AUSTIN: Do you know what the figure is of skilled labour? Of actual skills, say, in housing and construction?

O'CONNOR: Not readily. But I'll just say this, that obviously our skilled migration pathways should match the areas of demand. And, of course, it's only a supplement, Steve. The predominant focus of the government is focusing on educating and training people here. Australians getting the skills they need to supply the skills to our economy, our labour market. That's good for workers, good for businesses and good for the country.

AUSTIN: My guest is Brendan O'Connor. The Australian Financial Review has done a major piece saying that the Albanese team, the Federal Government, is trying to restore the faith of Queenslanders in Federal Labor. Is this one of the ways of doing that? Promoting, putting a lot of money into renewable energy, training people up, supporting the renewable energy programme here in Queensland.

O'CONNOR: Look, it's a national project, but of course, Queensland has a huge part to play in the transition of the energy sector, as it has in so many other areas of the economy. And I'm very happy to be here today and obviously to talk to apprentices in Brisbane. I'll be coming here throughout this year because my job as a Federal Minister is to visit parts of Australia and talk to people about what is needed. We're listening. As a government, we want to respond to the needs of communities across the country, including, of course, in this great state of Queensland.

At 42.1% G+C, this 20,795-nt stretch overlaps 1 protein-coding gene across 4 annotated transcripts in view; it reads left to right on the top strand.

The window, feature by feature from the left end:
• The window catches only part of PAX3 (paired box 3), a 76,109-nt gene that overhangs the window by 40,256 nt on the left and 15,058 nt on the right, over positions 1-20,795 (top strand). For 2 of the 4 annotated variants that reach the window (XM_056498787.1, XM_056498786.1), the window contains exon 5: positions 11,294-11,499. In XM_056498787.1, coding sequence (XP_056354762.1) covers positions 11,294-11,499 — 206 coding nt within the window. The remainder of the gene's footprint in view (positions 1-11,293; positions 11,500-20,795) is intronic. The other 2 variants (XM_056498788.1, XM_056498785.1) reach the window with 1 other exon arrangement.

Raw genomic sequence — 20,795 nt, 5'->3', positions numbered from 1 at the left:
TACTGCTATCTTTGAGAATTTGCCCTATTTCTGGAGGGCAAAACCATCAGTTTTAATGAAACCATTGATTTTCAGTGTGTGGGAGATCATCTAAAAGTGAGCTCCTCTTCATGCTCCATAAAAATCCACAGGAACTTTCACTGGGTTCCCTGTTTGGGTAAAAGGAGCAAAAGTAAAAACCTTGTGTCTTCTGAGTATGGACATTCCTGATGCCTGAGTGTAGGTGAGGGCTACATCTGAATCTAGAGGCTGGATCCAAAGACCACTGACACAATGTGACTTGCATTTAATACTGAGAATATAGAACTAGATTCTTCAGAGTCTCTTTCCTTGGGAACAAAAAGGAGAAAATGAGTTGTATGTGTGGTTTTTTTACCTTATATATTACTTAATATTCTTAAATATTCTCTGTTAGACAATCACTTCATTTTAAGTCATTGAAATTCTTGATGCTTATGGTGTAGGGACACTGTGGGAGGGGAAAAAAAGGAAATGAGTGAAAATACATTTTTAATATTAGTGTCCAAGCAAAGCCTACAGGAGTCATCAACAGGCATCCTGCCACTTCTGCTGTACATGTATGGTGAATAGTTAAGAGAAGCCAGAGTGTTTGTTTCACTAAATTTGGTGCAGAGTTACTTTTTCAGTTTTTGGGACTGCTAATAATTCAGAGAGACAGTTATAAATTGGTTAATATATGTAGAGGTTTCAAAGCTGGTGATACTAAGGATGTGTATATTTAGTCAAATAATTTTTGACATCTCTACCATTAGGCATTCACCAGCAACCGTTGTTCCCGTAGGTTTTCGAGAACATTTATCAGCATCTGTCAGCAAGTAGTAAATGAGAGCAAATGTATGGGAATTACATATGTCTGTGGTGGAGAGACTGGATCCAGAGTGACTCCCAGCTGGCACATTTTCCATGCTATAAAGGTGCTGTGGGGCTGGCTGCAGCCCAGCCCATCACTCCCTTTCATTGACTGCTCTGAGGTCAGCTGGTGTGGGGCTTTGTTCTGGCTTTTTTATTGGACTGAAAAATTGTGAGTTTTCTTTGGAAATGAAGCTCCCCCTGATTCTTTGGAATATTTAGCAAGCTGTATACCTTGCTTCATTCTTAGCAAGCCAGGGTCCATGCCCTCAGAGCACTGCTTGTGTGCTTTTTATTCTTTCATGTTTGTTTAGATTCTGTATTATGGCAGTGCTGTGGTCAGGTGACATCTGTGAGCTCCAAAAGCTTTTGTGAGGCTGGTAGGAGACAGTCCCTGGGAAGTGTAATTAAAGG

AUSTIN: Does Federal Labor still have a problem in Queensland? You only have five MPs out of a potential 30, and none of them are north of Brisbane.

O'CONNOR: Look, of course we could do better, and we need to listen and respond to the needs of Queenslanders as we do to every other part of Australia? Of course, we want to make sure that we are responding to the needs and aspirations of people throughout the country, including here.

AUSTIN: Minister, one quick final question from a listener. I should have asked this earlier on. Is there openness or a chance for apprentices over the age of 40 or over the age of 50 to do an apprenticeship? We treat it as a young new apprentice.

O'CONNOR: I'm not sure there's an age limit. In fact, there's a lot of mature age apprentices because people change careers. And I've met people in their thirties and forties. Fifties? I haven't yet met anyone that was 50, but they probably may well be in certain areas.

AUSTIN: So, they're not barred from applying.

O'CONNOR: I don't think there's any prescription. And there's plenty of people in mature age and of middle age that are now in traineeships and apprenticeships. If we need the skills and they've got the capabilities, we want people to obviously fill those gaps. The focus is on younger people, but we do have people changing careers and changing occupations. And where there are skill demands, we've got to encourage people to enrol in those areas.

AUSTIN: Minister, thanks for coming in.

O'CONNOR: Thanks very much, Steve.

AUSTIN: Brendan O'Connor is the Federal Minister for Skills and Training.